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Venetian School, circa 1512/13
Venetian School, circa 1512/13

Portrait of Robert Langton (1470-1524), half-length, in black robes and cap, holding a pilgrim staff in his left hand, from which is suspended a pilgrim hat with badges, and a book in his right, behind a parapet

Details
Venetian School, circa 1512/13
Portrait of Robert Langton (1470-1524), half-length, in black robes and cap, holding a pilgrim staff in his left hand, from which is suspended a pilgrim hat with badges, and a book in his right, behind a parapet
with inscription ‘Robertus • Langton • [Lett] doctor: et r:’ (upper right)
oil on canvas, laid down on panel
34¼ x 27¾ in. (87 x 70.5 cm.)
Provenance
Chaworth family, Annesley Hall, Nottinghamshire (according to J. Thompson, loc. cit.).
The Congregational Memorial Hall Trust.
Literature
J. Thompson, ‘Portrait of Dr. Robert Langton’, Notes and Queries, second series, VI, 30 October 1858, pp. 347-8.
E.M. Blackie, The Pilgrimage of Robert Langton transcribed with an introduction and notes, Cambridge, 1924, pp. ix-x.
H. Summerson, ‘Langton, Robert’, Oxford Dictionary of National Biography online.

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Lot Essay

Executed in Venice in circa 1512-13, this portrait of the ecclesiastic and pilgrim Robert Langton constitutes the earliest ad vivum portrait of an English sitter painted in Italy by an Italian artist. It accords in every detail with Thompson’s description in Notes and Queries (1858) of a portrait of Langton: ‘I have lately seen a picture, evidently ancient, representing an elderly man, with white flowing beard, moustache, and hair; the features of a pronounced character, the nose being long and aquiline, and the eyes piercing’. Blackie, in his introduction to The Pilgrimage of Robert Langton, suggested: ‘it may be supposed that the picture no longer exists’ (op. cit.); while Summerson stated that: ‘the picture…is not otherwise recorded’ (op. cit.).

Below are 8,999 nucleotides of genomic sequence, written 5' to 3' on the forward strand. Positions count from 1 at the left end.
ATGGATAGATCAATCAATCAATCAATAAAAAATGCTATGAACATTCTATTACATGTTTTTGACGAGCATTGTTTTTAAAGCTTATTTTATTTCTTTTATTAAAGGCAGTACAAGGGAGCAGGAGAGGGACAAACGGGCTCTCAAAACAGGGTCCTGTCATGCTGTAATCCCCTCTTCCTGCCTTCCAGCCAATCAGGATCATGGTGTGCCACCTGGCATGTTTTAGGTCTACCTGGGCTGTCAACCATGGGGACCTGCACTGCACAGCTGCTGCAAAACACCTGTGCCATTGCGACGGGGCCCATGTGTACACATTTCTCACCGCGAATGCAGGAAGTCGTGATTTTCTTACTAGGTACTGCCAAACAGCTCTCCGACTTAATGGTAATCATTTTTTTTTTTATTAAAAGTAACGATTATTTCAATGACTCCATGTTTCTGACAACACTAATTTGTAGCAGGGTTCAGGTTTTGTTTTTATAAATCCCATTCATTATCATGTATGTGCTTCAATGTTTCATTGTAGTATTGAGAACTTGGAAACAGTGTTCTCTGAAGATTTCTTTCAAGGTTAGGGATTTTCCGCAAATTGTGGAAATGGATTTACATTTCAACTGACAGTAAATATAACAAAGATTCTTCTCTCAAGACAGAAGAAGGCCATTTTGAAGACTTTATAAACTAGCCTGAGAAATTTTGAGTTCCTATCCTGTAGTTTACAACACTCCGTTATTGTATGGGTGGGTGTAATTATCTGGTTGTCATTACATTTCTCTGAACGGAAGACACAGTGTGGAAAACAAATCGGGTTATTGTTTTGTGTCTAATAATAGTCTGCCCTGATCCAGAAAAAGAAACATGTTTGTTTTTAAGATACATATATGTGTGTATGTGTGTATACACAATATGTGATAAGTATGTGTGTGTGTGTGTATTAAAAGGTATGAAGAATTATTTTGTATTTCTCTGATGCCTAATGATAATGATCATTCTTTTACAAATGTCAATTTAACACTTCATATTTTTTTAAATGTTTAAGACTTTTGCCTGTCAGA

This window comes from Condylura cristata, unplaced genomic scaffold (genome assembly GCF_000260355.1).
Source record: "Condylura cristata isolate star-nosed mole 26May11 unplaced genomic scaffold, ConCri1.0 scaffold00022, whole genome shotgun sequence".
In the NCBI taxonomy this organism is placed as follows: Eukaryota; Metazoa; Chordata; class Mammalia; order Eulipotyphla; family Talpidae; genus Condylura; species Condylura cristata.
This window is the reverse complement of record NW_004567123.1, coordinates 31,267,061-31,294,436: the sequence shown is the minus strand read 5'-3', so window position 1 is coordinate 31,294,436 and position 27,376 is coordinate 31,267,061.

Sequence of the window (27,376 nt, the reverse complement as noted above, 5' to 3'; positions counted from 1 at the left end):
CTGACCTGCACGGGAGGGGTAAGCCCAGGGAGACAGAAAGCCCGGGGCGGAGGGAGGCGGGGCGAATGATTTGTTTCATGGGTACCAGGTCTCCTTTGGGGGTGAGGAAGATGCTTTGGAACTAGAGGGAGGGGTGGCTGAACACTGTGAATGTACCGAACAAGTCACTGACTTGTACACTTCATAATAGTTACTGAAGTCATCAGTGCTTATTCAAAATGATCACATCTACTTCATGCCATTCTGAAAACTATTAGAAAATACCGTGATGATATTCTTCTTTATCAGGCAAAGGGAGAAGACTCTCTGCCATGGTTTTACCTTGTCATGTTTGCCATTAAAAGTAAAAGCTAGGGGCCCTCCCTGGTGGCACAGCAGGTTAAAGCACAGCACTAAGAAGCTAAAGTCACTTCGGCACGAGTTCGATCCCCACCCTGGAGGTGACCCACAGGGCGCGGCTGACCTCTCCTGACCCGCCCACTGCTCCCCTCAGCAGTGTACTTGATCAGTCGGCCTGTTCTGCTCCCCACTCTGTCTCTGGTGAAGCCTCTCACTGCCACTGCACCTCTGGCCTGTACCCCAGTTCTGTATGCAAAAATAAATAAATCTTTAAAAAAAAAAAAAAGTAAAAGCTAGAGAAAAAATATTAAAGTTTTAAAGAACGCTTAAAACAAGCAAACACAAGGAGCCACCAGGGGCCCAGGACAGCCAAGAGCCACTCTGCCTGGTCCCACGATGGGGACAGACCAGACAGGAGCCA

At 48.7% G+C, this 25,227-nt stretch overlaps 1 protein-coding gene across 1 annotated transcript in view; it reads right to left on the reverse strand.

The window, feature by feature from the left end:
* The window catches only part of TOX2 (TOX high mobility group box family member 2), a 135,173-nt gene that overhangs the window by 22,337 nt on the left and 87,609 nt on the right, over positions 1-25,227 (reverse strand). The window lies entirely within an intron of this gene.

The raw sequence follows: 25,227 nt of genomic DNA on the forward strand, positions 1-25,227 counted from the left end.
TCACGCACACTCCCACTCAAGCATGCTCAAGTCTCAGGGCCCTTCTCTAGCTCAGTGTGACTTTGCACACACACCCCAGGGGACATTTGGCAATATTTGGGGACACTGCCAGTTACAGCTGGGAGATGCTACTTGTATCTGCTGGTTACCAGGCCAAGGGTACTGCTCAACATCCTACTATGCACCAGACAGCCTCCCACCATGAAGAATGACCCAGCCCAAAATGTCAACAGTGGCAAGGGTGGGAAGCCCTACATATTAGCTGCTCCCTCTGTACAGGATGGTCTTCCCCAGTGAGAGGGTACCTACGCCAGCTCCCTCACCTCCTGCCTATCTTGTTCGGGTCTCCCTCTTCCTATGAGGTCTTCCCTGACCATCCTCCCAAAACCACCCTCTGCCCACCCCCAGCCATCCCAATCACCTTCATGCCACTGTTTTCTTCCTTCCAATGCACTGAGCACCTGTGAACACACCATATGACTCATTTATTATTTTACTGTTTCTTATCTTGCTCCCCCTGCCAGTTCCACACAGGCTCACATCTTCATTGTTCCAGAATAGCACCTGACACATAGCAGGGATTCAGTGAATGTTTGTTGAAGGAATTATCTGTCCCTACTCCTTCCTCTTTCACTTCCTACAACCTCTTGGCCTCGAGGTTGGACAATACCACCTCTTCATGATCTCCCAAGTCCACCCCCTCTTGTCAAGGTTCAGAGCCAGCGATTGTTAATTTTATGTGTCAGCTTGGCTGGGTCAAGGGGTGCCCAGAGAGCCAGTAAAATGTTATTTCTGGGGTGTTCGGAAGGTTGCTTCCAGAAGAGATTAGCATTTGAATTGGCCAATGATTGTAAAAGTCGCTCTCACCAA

The sitter was the nephew of Thomas Langton, archbishop of Canterbury, and a cousin of Christopher Bainbridge, cardinal and archbishop of York, who licensed him to go on pilgrimage to Santiago de Compostela, Rome and other holy sites, in October 1511. Langton’s extensive pilgrimage between 1511 and 1514 is documented in a book that he published on his return to England entitled The pylgrymage of M. Robert Langton clerke to Seynt James in Compostell and in other holy places of Crystendome (1522). Only one copy of the original is known to survive, in Lincoln Cathedral Library, however a modern edition was published by Blackie in 1924. The account includes a detailed itinerary of the places visited, in chronological order, making it possible to trace Langton’s passage through France to Spain, and back through France to Italy, entering by Mount Cenis and journeying to Milan and Venice, before venturing south as far as Naples and returning via Venice, before travelling through Flanders to England.

This portrait may have been commissioned on Langton’s arrival in Venice and collected on his return visit. Antonio Mazzotta has observed that the treatment of the gloves and the psychology of the face in this portrait reveal affinities with contemporary portraits by Titian, making it likely that if not actually painted by him, this picture was certainly executed by an artist working in his immediate circle in Venice. The current condition of the picture however precludes any definitive assessment.

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